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Colonial and State Records of North Carolina
Letter from William Sharpe and Waightstill Avery to Richard Caswell
Sharpe, William, 1742-1818; Avery, Waightstill, 1741-1821
August 07, 1777
Volume 11, Pages 566-567

[From Executive Letter Book.]

Salisbury, 7th August, 1777.

Having concluded a peace with the Overhill Cherokees, we now by express transmit to your Excellency a full Journal of our proceedings and all the transactions during the Treaty; by which your Excellency will discover the great complaints the Indians make of the encroachments on their lands; their desire for peace; & see with what reluctance they at last consented to give up some of their lands to this State.

By the little sketch of a map inclosed you will also discover the bounds of the pretended purchases under which the Watauga and Nolachucky people claim the whole district of Washington; and that the Indians have now given up about thirty miles down the River of Holston further than these pretended purchases extend. We have extended our Boundary line with the Overhills by several courses about thirty miles south of the Virginia line, and into a Ridge of the Mountains called the Unacoy or great Iron Mountain, which circumscribes the claims of those Indians on the South and East.

Your Excellency will also discover from this map, that there is, a piece of land of considerable extent lying between the Ridge aforesaid, & the Blue Ridge of the Apalachian Mountains which divides the eastern from the western waters, and which was the boundary between us and the Indians.

This piece of land lying between the two Ridges, and extending from the north east corner of the map to the Towns in the middle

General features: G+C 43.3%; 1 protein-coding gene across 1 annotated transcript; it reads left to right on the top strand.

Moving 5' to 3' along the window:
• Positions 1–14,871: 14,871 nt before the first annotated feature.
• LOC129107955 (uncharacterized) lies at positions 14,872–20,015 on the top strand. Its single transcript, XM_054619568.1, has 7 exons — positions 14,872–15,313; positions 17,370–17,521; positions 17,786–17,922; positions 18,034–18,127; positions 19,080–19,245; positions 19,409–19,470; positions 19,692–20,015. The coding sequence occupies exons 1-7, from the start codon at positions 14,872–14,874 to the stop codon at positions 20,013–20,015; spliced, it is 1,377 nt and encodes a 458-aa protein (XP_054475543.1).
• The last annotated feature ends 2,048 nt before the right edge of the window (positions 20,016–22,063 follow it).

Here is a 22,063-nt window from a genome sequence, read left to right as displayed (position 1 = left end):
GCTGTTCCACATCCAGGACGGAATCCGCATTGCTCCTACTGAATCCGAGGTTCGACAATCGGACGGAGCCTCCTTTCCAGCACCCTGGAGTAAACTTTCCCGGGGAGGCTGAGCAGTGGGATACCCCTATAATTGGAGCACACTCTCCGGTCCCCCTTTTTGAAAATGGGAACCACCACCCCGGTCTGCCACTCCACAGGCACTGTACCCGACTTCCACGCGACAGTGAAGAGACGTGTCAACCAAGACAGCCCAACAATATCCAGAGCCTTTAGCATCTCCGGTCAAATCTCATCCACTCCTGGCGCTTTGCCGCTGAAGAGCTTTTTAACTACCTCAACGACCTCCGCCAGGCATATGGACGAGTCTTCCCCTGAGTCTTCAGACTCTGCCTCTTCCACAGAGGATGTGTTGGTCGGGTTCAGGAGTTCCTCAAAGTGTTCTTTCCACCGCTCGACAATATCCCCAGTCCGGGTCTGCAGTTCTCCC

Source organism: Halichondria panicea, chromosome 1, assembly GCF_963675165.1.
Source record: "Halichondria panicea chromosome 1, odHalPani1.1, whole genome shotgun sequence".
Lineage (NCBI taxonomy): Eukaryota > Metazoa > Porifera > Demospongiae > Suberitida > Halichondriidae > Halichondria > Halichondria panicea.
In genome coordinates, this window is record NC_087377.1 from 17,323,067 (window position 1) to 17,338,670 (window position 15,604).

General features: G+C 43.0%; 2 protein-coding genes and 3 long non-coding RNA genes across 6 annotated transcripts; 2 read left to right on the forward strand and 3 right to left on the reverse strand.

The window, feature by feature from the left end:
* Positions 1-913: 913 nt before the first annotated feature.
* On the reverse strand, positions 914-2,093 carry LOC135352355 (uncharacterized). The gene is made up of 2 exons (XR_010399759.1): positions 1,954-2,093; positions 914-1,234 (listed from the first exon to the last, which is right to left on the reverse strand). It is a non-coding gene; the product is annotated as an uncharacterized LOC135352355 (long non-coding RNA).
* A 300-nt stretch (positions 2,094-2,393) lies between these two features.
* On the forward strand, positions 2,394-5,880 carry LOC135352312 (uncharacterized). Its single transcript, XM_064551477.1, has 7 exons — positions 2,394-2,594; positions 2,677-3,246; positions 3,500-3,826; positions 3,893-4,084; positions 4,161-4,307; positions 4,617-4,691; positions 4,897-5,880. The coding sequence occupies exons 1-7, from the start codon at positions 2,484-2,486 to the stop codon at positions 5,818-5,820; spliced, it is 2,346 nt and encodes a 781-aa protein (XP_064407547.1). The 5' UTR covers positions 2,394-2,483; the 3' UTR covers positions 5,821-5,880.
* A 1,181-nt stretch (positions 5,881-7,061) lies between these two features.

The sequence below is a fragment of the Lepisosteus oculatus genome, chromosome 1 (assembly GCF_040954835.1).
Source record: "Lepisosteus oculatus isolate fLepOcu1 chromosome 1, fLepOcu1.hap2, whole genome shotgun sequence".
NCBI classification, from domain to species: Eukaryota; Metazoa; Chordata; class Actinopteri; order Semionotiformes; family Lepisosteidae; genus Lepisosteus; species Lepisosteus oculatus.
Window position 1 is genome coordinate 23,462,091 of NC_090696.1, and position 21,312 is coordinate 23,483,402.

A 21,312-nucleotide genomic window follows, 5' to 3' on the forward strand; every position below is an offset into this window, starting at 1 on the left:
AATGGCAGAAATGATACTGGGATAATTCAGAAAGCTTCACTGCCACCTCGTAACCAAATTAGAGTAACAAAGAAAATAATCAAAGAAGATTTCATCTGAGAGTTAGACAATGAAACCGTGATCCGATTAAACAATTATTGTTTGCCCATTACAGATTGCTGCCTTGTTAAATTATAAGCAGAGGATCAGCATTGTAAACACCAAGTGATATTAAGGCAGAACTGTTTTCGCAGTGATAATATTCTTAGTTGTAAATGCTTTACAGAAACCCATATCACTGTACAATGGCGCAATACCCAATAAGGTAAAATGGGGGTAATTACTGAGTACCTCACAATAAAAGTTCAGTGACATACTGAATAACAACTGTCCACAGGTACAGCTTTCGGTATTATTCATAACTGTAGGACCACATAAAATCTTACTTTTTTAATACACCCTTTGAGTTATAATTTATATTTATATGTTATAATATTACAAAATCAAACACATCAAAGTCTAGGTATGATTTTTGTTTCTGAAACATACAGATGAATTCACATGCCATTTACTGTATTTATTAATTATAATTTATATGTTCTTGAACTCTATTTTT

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Settlements, is claimed by the Indians inhabiting those Towns. And as it is of great importance for us to gain possession of so much of this land as to open roads and gain an easy and quick communication from our Frontier Counties to the District of Washington, on our own land; join our Settlements heretofore detached, and lay open a passage to the Overhill country; for these reasons, and in order that the remaining part of the Boundary Line may be established by consent of the Chiefs from every Town claiming a right: so as to leave no occasion of disputes hereafter; we have proposed a Treaty with the Middle Settlements, as in the Talk sent to those Indians and recorded in the Journal, and have left the time and place to Your Excellency and the General Assembly. Completing the Line will put it in the power of the latter to make laws for the effectual prevention of encroachments on the Indian lands: and it is become more necessary to extend and finish the Indian Line because that some Inhabitants have already settled down on the very head waters of the Nolachucky, Watauga, and New Rivers. The Treaty already held with the Overhills has cost this State very little: but we think it necessary to inform your Excellency that the Treaty proposed will be somewhat expensive, as a great number of Indians will probably attend, and they must be fed. It will also be necessary to rally a few Militia into service on the occasion, & provide some salt; some whiskey and Tobacco to smoke the beloved pipe around the Council fire, will be very necessary: and also belts and beads to confirm the transaction.

We are Excellency's most obed't. H'ble Serv'ts